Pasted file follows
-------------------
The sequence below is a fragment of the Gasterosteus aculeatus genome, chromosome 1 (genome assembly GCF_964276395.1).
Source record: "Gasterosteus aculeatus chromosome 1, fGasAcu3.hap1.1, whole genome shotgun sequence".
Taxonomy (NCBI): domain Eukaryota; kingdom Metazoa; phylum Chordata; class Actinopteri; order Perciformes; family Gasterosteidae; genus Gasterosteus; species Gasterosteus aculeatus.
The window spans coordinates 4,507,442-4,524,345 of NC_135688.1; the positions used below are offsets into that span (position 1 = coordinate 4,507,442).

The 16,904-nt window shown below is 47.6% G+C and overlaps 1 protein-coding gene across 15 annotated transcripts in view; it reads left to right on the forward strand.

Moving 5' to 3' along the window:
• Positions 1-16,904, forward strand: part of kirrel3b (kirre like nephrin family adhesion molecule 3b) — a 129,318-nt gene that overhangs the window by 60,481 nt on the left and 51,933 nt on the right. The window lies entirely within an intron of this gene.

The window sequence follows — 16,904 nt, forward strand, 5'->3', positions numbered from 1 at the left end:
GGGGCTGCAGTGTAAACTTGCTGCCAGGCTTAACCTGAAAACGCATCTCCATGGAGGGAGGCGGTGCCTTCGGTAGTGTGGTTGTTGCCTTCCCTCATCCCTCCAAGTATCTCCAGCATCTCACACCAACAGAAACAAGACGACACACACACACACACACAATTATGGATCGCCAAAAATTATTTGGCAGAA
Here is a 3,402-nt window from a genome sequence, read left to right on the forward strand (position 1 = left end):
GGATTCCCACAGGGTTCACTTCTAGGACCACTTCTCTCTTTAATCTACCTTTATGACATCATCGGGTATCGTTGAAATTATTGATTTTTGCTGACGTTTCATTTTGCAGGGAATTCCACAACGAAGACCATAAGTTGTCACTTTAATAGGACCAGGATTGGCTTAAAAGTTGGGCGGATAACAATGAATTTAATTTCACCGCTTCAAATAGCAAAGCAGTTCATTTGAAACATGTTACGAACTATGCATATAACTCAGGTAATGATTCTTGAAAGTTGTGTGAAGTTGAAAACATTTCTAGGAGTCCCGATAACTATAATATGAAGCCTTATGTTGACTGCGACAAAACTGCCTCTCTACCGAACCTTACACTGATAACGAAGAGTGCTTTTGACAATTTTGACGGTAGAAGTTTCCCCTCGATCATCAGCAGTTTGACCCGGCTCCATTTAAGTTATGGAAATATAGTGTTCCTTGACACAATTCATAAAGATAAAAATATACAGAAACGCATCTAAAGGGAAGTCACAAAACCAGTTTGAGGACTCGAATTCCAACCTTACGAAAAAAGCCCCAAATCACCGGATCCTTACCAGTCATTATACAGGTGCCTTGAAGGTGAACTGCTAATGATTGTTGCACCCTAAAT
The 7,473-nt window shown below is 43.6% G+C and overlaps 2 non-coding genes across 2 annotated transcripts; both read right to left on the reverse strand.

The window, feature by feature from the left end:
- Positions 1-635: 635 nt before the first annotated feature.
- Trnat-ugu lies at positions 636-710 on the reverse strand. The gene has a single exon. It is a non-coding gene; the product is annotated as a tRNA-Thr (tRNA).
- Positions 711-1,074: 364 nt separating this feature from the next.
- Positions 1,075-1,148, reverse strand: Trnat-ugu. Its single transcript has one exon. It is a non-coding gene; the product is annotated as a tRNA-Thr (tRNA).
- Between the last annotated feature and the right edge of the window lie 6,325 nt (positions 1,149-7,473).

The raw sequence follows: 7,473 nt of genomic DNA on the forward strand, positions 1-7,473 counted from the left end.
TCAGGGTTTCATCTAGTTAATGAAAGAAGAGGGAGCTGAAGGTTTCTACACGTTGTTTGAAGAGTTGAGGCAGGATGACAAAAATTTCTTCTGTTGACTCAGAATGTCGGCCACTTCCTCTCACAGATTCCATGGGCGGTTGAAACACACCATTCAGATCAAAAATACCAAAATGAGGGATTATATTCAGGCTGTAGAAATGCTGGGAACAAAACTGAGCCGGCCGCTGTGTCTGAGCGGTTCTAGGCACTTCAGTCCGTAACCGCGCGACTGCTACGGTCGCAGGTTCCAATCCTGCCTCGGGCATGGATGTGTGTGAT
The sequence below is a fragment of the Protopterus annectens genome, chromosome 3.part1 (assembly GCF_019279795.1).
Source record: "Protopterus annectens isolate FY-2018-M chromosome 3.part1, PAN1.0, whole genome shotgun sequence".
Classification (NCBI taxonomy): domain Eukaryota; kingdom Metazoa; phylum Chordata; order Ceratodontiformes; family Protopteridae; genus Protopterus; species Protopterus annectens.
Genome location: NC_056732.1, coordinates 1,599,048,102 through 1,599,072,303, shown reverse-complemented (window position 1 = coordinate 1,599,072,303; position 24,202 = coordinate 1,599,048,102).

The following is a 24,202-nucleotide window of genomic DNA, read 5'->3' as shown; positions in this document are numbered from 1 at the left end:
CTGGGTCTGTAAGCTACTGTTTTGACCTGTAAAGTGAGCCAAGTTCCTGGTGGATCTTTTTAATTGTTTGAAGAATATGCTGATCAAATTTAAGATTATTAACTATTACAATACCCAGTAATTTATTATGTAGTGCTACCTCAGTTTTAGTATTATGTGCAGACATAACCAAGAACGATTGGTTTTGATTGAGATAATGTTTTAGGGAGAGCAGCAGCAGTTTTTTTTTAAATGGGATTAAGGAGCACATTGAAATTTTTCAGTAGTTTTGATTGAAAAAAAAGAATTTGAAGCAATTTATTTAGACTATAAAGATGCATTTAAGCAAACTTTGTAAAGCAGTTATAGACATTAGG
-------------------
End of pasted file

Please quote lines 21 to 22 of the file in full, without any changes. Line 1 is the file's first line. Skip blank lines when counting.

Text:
The sequence below is a fragment of the Protopterus annectens genome, chromosome 3.part1 (assembly GCF_019279795.1).
Source record: "Protopterus annectens isolate FY-2018-M chromosome 3.part1, PAN1.0, whole genome shotgun sequence".